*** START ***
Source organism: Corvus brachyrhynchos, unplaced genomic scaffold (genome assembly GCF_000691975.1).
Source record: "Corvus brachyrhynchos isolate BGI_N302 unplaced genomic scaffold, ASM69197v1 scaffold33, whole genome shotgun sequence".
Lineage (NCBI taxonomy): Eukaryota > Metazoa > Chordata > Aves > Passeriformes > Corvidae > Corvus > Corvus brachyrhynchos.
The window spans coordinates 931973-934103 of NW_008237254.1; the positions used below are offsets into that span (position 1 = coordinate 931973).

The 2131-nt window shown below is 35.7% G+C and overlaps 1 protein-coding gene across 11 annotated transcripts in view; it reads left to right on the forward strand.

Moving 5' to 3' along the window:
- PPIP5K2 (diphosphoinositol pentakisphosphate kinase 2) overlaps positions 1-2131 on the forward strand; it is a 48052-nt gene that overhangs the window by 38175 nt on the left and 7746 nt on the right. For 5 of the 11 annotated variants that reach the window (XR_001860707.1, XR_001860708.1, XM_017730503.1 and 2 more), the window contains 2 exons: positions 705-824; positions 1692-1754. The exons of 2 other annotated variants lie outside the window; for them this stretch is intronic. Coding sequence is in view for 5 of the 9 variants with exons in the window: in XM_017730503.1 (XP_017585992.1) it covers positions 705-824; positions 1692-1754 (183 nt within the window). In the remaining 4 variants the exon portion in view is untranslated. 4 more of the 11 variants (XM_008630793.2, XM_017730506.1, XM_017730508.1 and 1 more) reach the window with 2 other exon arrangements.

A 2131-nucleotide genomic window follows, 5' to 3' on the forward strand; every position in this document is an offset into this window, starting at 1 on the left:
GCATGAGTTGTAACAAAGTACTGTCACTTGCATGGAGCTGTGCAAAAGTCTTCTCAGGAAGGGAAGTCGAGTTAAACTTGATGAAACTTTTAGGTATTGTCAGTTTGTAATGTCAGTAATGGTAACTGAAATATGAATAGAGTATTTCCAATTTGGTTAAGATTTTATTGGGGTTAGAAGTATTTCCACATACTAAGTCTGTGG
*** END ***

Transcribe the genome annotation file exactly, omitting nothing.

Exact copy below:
Source organism: Corvus brachyrhynchos, unplaced genomic scaffold (genome assembly GCF_000691975.1).
Source record: "Corvus brachyrhynchos isolate BGI_N302 unplaced genomic scaffold, ASM69197v1 scaffold33, whole genome shotgun sequence".
Lineage (NCBI taxonomy): Eukaryota > Metazoa > Chordata > Aves > Passeriformes > Corvidae > Corvus > Corvus brachyrhynchos.
The window spans coordinates 931973-934103 of NW_008237254.1; the positions used below are offsets into that span (position 1 = coordinate 931973).

The 2131-nt window shown below is 35.7% G+C and overlaps 1 protein-coding gene across 11 annotated transcripts in view; it reads left to right on the forward strand.

Moving 5' to 3' along the window:
- PPIP5K2 (diphosphoinositol pentakisphosphate kinase 2) overlaps positions 1-2131 on the forward strand; it is a 48052-nt gene that overhangs the window by 38175 nt on the left and 7746 nt on the right. For 5 of the 11 annotated variants that reach the window (XR_001860707.1, XR_001860708.1, XM_017730503.1 and 2 more), the window contains 2 exons: positions 705-824; positions 1692-1754. The exons of 2 other annotated variants lie outside the window; for them this stretch is intronic. Coding sequence is in view for 5 of the 9 variants with exons in the window: in XM_017730503.1 (XP_017585992.1) it covers positions 705-824; positions 1692-1754 (183 nt within the window). In the remaining 4 variants the exon portion in view is untranslated. 4 more of the 11 variants (XM_008630793.2, XM_017730506.1, XM_017730508.1 and 1 more) reach the window with 2 other exon arrangements.

A 2131-nucleotide genomic window follows, 5' to 3' on the forward strand; every position in this document is an offset into this window, starting at 1 on the left:
GCATGAGTTGTAACAAAGTACTGTCACTTGCATGGAGCTGTGCAAAAGTCTTCTCAGGAAGGGAAGTCGAGTTAAACTTGATGAAACTTTTAGGTATTGTCAGTTTGTAATGTCAGTAATGGTAACTGAAATATGAATAGAGTATTTCCAATTTGGTTAAGATTTTATTGGGGTTAGAAGTATTTCCACATACTAAGTCTGTGG